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Protections against gender stereotyping apply to heterosexual and lesbian, gay and bisexual employees alike under Title VII of the Civil Rights Act of 1964, according to the 2nd U.S. Circuit Court of Appeals.
In 2011, Matthew Christiansen, a gay man, began working for Omnicom Group. Shortly thereafter, Christiansen claimed in his lawsuit that his supervisor began harassing him. In particular, the supervisor allegedly made several derogatory comments to or in the presence of Christiansen associating his status as a gay man with his having AIDS. Christiansen also alleged that his supervisor drew several sexually explicit pictures of him on an office whiteboard.
In addition to mocking Christiansen's sexual orientation, the supervisor allegedly subjected him to harassment based on his effeminate traits. For instance, one of the whiteboard renderings purported to portray Christiansen "prancing around" while wearing tights and a low-cut shirt. Christiansen also alleged that his supervisor made derogatory comments expressly referencing his effeminate characteristics.
After failing to obtain any meaningful assistance from the company's human resource department, Christiansen exhausted his administrative remedies through the Equal Employment Opportunity Commission and filed suit in the U.S. District Court for the Southern District of New York. In his complaint, Christiansen alleged that he had been subjected to sexual harassment in violation of Title VII. In response, the company moved to dismiss the claim on the grounds that sexual orientation is not a protected status under Title VII.
[SHRM members-only toolkit:
Managing Equal Employment Opportunity]
In analyzing Christiansen's claim, the trial court noted that although sexual orientation is not a protected status under Title VII, the statute's prohibition on sex discrimination does extend to discrimination based on an employee's nonconformance with gender-based stereotypes. The trial court concluded, however, that it was unable to draw a coherent line between a permissible gender stereotype claim and an impermissible sexual orientation claim based on the allegations of Christiansen's complaint, and it therefore dismissed the claim.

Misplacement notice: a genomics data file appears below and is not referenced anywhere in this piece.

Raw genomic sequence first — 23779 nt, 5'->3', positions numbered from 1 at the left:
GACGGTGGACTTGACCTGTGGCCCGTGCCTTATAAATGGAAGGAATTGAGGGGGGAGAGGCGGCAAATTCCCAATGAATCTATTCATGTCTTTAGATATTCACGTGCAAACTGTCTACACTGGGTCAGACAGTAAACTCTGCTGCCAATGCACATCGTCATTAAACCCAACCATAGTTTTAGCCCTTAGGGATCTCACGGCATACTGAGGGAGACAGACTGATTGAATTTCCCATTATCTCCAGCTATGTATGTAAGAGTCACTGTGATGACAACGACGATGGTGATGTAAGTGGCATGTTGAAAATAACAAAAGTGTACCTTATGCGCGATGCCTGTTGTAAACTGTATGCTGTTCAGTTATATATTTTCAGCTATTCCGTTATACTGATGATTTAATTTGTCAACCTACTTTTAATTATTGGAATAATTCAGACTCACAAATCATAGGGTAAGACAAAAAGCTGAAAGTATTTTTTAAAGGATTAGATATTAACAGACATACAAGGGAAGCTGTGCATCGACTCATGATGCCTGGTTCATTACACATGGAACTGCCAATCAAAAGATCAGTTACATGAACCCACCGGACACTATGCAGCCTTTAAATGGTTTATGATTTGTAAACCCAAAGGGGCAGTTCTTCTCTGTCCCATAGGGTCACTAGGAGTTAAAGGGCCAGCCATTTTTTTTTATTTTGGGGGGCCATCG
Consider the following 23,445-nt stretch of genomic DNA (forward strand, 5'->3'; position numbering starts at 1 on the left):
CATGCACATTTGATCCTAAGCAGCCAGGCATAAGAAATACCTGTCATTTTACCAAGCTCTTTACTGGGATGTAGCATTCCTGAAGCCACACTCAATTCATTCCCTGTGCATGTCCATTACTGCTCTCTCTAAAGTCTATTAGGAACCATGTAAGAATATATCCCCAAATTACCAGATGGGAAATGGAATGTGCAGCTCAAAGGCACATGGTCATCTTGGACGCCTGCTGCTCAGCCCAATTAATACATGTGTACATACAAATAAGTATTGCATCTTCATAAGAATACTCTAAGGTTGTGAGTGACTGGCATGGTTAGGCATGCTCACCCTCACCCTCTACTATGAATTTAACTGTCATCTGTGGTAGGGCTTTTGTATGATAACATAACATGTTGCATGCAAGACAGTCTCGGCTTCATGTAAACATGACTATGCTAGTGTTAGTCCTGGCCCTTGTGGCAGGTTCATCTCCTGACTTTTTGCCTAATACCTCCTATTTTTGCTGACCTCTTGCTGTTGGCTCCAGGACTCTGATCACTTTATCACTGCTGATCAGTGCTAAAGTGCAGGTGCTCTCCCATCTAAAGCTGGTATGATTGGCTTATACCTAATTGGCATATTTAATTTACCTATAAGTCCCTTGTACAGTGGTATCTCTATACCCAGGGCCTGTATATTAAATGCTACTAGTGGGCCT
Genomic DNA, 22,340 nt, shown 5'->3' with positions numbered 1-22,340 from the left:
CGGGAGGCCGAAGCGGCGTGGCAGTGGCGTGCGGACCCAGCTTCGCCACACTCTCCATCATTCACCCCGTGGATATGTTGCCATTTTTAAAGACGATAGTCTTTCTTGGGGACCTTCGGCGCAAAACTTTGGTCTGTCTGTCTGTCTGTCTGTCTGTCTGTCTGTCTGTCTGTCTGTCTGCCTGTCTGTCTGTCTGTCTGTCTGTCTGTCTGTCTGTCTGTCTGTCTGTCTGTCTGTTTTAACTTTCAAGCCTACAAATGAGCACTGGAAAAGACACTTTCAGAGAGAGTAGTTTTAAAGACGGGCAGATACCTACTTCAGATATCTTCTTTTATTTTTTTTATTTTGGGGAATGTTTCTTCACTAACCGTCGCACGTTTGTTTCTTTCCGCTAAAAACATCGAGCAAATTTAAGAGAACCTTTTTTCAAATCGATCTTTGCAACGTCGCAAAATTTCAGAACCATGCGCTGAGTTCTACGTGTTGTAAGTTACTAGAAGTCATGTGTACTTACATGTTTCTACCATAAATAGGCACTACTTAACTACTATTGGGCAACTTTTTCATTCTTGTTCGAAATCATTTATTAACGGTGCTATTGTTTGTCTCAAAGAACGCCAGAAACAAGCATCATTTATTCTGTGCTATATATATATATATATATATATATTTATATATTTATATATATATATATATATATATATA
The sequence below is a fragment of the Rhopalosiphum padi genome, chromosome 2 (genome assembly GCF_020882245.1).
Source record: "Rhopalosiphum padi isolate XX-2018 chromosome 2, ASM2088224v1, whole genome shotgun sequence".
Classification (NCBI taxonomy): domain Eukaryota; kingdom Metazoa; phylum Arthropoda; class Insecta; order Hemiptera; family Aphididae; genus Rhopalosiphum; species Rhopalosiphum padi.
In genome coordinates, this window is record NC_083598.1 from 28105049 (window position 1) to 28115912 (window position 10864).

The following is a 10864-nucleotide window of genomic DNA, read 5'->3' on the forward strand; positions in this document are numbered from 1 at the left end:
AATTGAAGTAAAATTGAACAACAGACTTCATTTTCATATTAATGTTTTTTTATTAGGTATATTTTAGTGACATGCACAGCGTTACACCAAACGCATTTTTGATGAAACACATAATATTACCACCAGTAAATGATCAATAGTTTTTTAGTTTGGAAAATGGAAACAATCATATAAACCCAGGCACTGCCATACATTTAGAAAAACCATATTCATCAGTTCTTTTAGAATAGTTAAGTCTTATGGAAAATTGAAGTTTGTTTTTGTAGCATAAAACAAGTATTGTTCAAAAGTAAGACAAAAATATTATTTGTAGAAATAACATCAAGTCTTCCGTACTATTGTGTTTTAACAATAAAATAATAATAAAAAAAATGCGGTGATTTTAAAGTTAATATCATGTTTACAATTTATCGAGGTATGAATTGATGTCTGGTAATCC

On appeal, the 2nd Circuit reversed and reinstated Christiansen's sex discrimination claim. The court held that in determining whether an employee possesses a viable gender stereotyping claim, his or her sexual orientation is not a relevant consideration. As the court explained, "gay, lesbian, and bisexual individuals do not have less protection [from] gender stereotype discrimination than do heterosexual individuals." Reviewing Christiansen's complaint in this light, the court held that those allegations that described harassment on the basis of his effeminate characteristics and nonconformity with traits associated with the male gender were sufficient to state a claim for sex discrimination under Title VII.
Of note: The chief judge of the 2nd Circuit authored a separate concurring opinion indicating that the court should re-evaluate its position that sexual orientation is not a protected status under Title VII.
Christiansen v. Omnicom Grp. Inc., 2nd Cir., No. 16-748 (March 27, 2017).
Professional Pointer: While the 2nd Circuit's decision represents a logical extension of Supreme Court precedent, the distinction it draws between sexual orientation and nonconformity with gender stereotypes will be difficult for front-line employees to fully grasp. It is therefore recommended that employers expand their anti-discrimination and anti-harassment policies to include sexual orientation.
R. Read Gignilliat is an attorney with Elarbee, Thompson, Sapp & Wilson LLP, the Worklaw® Network member firm in Atlanta.Related SHRM Article:
Appellate Ruling Sharpens Scrutiny of LGBT Employees’ Benefits, SHRM Online Benefits, April 2017
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